‘Retire the Fire!’ Using Home Oxygen Safely

By Tina Gorman, Executive Director Westfield Council On Aging

Home oxygen use has become increasingly popular among older adults as hospital stays have shortened in length and home healthcare services have advanced in recent years.  Oxygen is beneficial to those individuals with extreme breathing difficulties who are in need of supplemental oxygen therapy.  However precautions must be taken to keep both the person using the oxygen, as well as those living nearby, safe.

Under normal circumstances, room air contains approximately 21 percent oxygen.  When oxygen is used in the home, it can permeate into clothing, fabric, hair, beards, and furniture.  Contrary to popular belief, oxygen is not flammable, but it can cause other flammable materials to ignite more easily and to burn more quickly.  When more oxygen is in the air, hair, plastic, skin oils, clothing, and furniture can catch fire at lower temperatures.  And those fires will burn hotter and faster than usual.  Therefore, oxygen should always be handled with caution and an awareness of potential hazards.

It is important to keep home oxygen and tubing ten feet away from heat sources.  Common heat sources include matches, lighters, cigarettes, candles, gas stoves, appliances, electric razors, hair dryers, and heaters.  Flammable products such as oils, grease, petroleum products, and oil-based lip balms or lotions must be avoided.  Instead, water-based lubricants should be used on the lips and skin.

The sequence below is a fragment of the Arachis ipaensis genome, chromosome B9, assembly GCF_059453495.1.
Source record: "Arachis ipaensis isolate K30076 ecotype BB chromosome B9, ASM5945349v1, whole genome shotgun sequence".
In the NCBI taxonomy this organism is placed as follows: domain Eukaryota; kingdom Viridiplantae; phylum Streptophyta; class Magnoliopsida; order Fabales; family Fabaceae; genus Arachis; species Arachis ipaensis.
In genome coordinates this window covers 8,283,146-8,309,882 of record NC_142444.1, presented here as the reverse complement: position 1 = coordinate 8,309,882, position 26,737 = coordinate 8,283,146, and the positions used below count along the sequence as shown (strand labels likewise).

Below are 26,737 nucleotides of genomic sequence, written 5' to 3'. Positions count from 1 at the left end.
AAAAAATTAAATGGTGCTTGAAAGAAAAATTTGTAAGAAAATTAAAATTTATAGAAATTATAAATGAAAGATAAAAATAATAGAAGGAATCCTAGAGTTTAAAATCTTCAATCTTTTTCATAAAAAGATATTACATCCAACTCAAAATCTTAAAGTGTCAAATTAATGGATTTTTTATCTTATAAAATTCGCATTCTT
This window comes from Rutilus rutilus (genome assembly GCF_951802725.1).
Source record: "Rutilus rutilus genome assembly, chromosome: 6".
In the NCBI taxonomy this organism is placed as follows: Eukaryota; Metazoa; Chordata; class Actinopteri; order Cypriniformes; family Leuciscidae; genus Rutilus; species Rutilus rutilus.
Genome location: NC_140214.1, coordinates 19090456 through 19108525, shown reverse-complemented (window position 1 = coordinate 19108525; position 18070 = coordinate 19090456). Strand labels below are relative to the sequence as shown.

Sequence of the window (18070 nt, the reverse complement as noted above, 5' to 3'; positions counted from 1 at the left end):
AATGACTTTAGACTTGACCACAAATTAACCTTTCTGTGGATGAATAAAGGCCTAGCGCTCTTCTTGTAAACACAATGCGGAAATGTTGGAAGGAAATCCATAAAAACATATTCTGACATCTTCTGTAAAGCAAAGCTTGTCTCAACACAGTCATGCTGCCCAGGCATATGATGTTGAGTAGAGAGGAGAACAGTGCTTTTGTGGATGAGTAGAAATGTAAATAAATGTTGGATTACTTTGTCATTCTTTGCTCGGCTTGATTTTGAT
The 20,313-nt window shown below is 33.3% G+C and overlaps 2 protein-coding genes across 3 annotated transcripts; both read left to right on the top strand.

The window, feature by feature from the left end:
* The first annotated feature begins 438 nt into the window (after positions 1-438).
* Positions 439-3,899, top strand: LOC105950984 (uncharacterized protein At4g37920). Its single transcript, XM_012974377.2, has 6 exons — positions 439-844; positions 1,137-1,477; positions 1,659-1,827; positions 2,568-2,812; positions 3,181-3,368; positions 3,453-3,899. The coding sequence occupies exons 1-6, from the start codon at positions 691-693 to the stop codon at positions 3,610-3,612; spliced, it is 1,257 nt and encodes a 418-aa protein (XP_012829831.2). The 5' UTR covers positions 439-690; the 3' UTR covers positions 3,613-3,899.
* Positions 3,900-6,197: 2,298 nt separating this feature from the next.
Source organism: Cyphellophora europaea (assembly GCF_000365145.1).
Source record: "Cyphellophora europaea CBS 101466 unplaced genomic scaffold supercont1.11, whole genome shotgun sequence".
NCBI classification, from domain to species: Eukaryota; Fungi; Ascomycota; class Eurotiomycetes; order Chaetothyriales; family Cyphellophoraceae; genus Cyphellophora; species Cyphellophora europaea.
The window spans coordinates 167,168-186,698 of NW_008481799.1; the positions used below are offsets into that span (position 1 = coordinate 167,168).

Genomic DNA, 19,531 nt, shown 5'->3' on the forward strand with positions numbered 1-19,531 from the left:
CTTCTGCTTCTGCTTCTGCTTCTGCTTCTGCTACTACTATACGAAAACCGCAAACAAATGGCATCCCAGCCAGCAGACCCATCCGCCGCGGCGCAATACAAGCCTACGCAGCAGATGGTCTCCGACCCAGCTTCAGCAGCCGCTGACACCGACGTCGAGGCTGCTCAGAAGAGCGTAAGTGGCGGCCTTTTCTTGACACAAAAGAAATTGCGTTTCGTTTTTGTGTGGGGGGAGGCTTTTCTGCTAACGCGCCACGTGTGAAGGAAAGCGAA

Smoking while using home oxygen is not just a personal health hazard, it is a public safety danger.  It puts everyone in the house or apartment building at risk.  A person should never smoke while using oxygen.  A “No Smoking” sign should be posted at a prominent place at the entrance of the home.  Visitors should be encouraged to smoke outside.

Oxygen cylinders and vessels should be kept in a well-ventilated area and not in closets, behind curtains, in the trunk of a car, or in other confined spaces.  The small amount of oxygen gas that is continually vented from these units can accumulate in a confined space and become a fire hazard.  Oxygen cylinders and vessels must remain upright at all times.  They should be secured to a fixed object or placed in a stand with the oxygen concentrator plugged into a properly grounded wall outlet.  The cylinder valve should be turned off when the oxygen is not in use.

If precautions are not taken, the dangers of home oxygen use are genuine.  Cigarette smoking is by far the leading cause of burns, reported fires, deaths, and injuries involving home medical oxygen, with ninety percent of the victims suffering facial burns.  Cooking and candles are other common factors.  Westfield Acting Fire Chief Patrick Egloff warns, “When more oxygen is in the air, fires will burn hotter and faster.”  Home oxygen use can be a lifesaver if utilized properly.  However, it can also be a fire risk for users, family members, neighbors, and pets if basic fire safety precautions are ignored.

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